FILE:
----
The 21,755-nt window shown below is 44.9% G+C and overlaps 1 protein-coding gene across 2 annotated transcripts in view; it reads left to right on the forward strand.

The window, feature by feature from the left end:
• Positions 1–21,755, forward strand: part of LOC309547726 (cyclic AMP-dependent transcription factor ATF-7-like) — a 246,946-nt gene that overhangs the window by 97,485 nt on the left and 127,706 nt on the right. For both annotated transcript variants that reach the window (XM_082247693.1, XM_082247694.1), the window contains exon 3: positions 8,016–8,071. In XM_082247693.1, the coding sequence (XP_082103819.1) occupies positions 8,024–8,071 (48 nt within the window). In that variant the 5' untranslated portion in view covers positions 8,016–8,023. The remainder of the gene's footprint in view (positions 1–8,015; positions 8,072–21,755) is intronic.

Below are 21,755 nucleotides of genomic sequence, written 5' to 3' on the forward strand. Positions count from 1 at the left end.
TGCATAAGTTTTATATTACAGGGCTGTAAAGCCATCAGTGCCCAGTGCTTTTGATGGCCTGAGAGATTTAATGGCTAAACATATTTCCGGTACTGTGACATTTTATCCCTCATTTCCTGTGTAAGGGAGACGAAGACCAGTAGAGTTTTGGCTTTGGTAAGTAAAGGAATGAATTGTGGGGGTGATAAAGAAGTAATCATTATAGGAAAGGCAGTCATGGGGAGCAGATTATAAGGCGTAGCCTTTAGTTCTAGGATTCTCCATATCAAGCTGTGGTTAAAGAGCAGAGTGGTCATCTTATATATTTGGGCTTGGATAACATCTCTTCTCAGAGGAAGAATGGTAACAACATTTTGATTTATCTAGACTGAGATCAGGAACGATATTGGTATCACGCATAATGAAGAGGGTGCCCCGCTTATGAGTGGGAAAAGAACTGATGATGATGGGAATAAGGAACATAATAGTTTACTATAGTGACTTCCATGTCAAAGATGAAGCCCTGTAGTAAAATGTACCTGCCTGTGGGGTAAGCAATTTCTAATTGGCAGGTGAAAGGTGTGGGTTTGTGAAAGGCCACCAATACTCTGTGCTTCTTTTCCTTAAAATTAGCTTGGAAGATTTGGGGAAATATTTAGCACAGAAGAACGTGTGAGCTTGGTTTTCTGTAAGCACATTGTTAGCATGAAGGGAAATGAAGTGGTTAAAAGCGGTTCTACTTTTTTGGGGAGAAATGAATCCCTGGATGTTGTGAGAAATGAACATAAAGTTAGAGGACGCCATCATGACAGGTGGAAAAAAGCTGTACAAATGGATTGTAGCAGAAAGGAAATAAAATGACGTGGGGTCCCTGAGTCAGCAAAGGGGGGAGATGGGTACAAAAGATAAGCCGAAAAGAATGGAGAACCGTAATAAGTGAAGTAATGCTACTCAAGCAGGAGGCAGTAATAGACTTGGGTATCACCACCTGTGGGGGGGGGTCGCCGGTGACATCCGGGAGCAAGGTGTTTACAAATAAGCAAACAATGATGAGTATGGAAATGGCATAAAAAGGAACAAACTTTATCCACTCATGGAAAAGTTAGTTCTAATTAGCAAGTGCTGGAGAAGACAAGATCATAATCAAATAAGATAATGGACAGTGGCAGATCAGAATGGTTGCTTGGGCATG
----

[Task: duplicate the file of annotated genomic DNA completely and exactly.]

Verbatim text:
The 21,755-nt window shown below is 44.9% G+C and overlaps 1 protein-coding gene across 2 annotated transcripts in view; it reads left to right on the forward strand.

The window, feature by feature from the left end:
• Positions 1–21,755, forward strand: part of LOC309547726 (cyclic AMP-dependent transcription factor ATF-7-like) — a 246,946-nt gene that overhangs the window by 97,485 nt on the left and 127,706 nt on the right. For both annotated transcript variants that reach the window (XM_082247693.1, XM_082247694.1), the window contains exon 3: positions 8,016–8,071. In XM_082247693.1, the coding sequence (XP_082103819.1) occupies positions 8,024–8,071 (48 nt within the window). In that variant the 5' untranslated portion in view covers positions 8,016–8,023. The remainder of the gene's footprint in view (positions 1–8,015; positions 8,072–21,755) is intronic.

Below are 21,755 nucleotides of genomic sequence, written 5' to 3' on the forward strand. Positions count from 1 at the left end.
TGCATAAGTTTTATATTACAGGGCTGTAAAGCCATCAGTGCCCAGTGCTTTTGATGGCCTGAGAGATTTAATGGCTAAACATATTTCCGGTACTGTGACATTTTATCCCTCATTTCCTGTGTAAGGGAGACGAAGACCAGTAGAGTTTTGGCTTTGGTAAGTAAAGGAATGAATTGTGGGGGTGATAAAGAAGTAATCATTATAGGAAAGGCAGTCATGGGGAGCAGATTATAAGGCGTAGCCTTTAGTTCTAGGATTCTCCATATCAAGCTGTGGTTAAAGAGCAGAGTGGTCATCTTATATATTTGGGCTTGGATAACATCTCTTCTCAGAGGAAGAATGGTAACAACATTTTGATTTATCTAGACTGAGATCAGGAACGATATTGGTATCACGCATAATGAAGAGGGTGCCCCGCTTATGAGTGGGAAAAGAACTGATGATGATGGGAATAAGGAACATAATAGTTTACTATAGTGACTTCCATGTCAAAGATGAAGCCCTGTAGTAAAATGTACCTGCCTGTGGGGTAAGCAATTTCTAATTGGCAGGTGAAAGGTGTGGGTTTGTGAAAGGCCACCAATACTCTGTGCTTCTTTTCCTTAAAATTAGCTTGGAAGATTTGGGGAAATATTTAGCACAGAAGAACGTGTGAGCTTGGTTTTCTGTAAGCACATTGTTAGCATGAAGGGAAATGAAGTGGTTAAAAGCGGTTCTACTTTTTTGGGGAGAAATGAATCCCTGGATGTTGTGAGAAATGAACATAAAGTTAGAGGACGCCATCATGACAGGTGGAAAAAAGCTGTACAAATGGATTGTAGCAGAAAGGAAATAAAATGACGTGGGGTCCCTGAGTCAGCAAAGGGGGGAGATGGGTACAAAAGATAAGCCGAAAAGAATGGAGAACCGTAATAAGTGAAGTAATGCTACTCAAGCAGGAGGCAGTAATAGACTTGGGTATCACCACCTGTGGGGGGGGGTCGCCGGTGACATCCGGGAGCAAGGTGTTTACAAATAAGCAAACAATGATGAGTATGGAAATGGCATAAAAAGGAACAAACTTTATCCACTCATGGAAAAGTTAGTTCTAATTAGCAAGTGCTGGAGAAGACAAGATCATAATCAAATAAGATAATGGACAGTGGCAGATCAGAATGGTTGCTTGGGCATG